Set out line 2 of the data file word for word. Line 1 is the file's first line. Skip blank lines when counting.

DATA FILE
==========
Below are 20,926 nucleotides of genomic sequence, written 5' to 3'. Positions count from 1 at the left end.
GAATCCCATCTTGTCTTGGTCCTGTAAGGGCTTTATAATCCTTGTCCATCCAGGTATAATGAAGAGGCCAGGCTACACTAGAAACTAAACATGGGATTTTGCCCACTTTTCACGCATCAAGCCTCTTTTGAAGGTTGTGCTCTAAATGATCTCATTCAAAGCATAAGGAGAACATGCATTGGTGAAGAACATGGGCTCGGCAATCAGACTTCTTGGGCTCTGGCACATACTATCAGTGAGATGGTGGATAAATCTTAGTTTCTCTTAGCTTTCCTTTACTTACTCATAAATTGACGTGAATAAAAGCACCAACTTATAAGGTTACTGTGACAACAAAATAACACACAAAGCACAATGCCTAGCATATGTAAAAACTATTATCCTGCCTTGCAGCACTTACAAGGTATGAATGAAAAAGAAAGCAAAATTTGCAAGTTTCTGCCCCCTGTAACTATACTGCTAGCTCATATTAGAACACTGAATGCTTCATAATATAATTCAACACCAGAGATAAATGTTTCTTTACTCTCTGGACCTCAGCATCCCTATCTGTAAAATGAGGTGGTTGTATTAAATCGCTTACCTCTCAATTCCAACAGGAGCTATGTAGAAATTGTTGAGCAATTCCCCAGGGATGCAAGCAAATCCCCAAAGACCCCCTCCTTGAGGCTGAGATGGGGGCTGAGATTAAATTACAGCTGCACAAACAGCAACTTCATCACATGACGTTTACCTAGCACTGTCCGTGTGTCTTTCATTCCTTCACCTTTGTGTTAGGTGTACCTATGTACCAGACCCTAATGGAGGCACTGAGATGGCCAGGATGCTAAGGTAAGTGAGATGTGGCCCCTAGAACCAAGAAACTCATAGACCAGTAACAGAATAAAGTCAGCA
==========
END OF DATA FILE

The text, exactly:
GAATCCCATCTTGTCTTGGTCCTGTAAGGGCTTTATAATCCTTGTCCATCCAGGTATAATGAAGAGGCCAGGCTACACTAGAAACTAAACATGGGATTTTGCCCACTTTTCACGCATCAAGCCTCTTTTGAAGGTTGTGCTCTAAATGATCTCATTCAAAGCATAAGGAGAACATGCATTGGTGAAGAACATGGGCTCGGCAATCAGACTTCTTGGGCTCTGGCACATACTATCAGTGAGATGGTGGATAAATCTTAGTTTCTCTTAGCTTTCCTTTACTTACTCATAAATTGACGTGAATAAAAGCACCAACTTATAAGGTTACTGTGACAACAAAATAACACACAAAGCACAATGCCTAGCATATGTAAAAACTATTATCCTGCCTTGCAGCACTTACAAGGTATGAATGAAAAAGAAAGCAAAATTTGCAAGTTTCTGCCCCCTGTAACTATACTGCTAGCTCATATTAGAACACTGAATGCTTCATAATATAATTCAACACCAGAGATAAATGTTTCTTTACTCTCTGGACCTCAGCATCCCTATCTGTAAAATGAGGTGGTTGTATTAAATCGCTTACCTCTCAATTCCAACAGGAGCTATGTAGAAATTGTTGAGCAATTCCCCAGGGATGCAAGCAAATCCCCAAAGACCCCCTCCTTGAGGCTGAGATGGGGGCTGAGATTAAATTACAGCTGCACAAACAGCAACTTCATCACATGACGTTTACCTAGCACTGTCCGTGTGTCTTTCATTCCTTCACCTTTGTGTTAGGTGTACCTATGTACCAGACCCTAATGGAGGCACTGAGATGGCCAGGATGCTAAGGTAAGTGAGATGTGGCCCCTAGAACCAAGAAACTCATAGACCAGTAACAGAATAAAGTCAGCA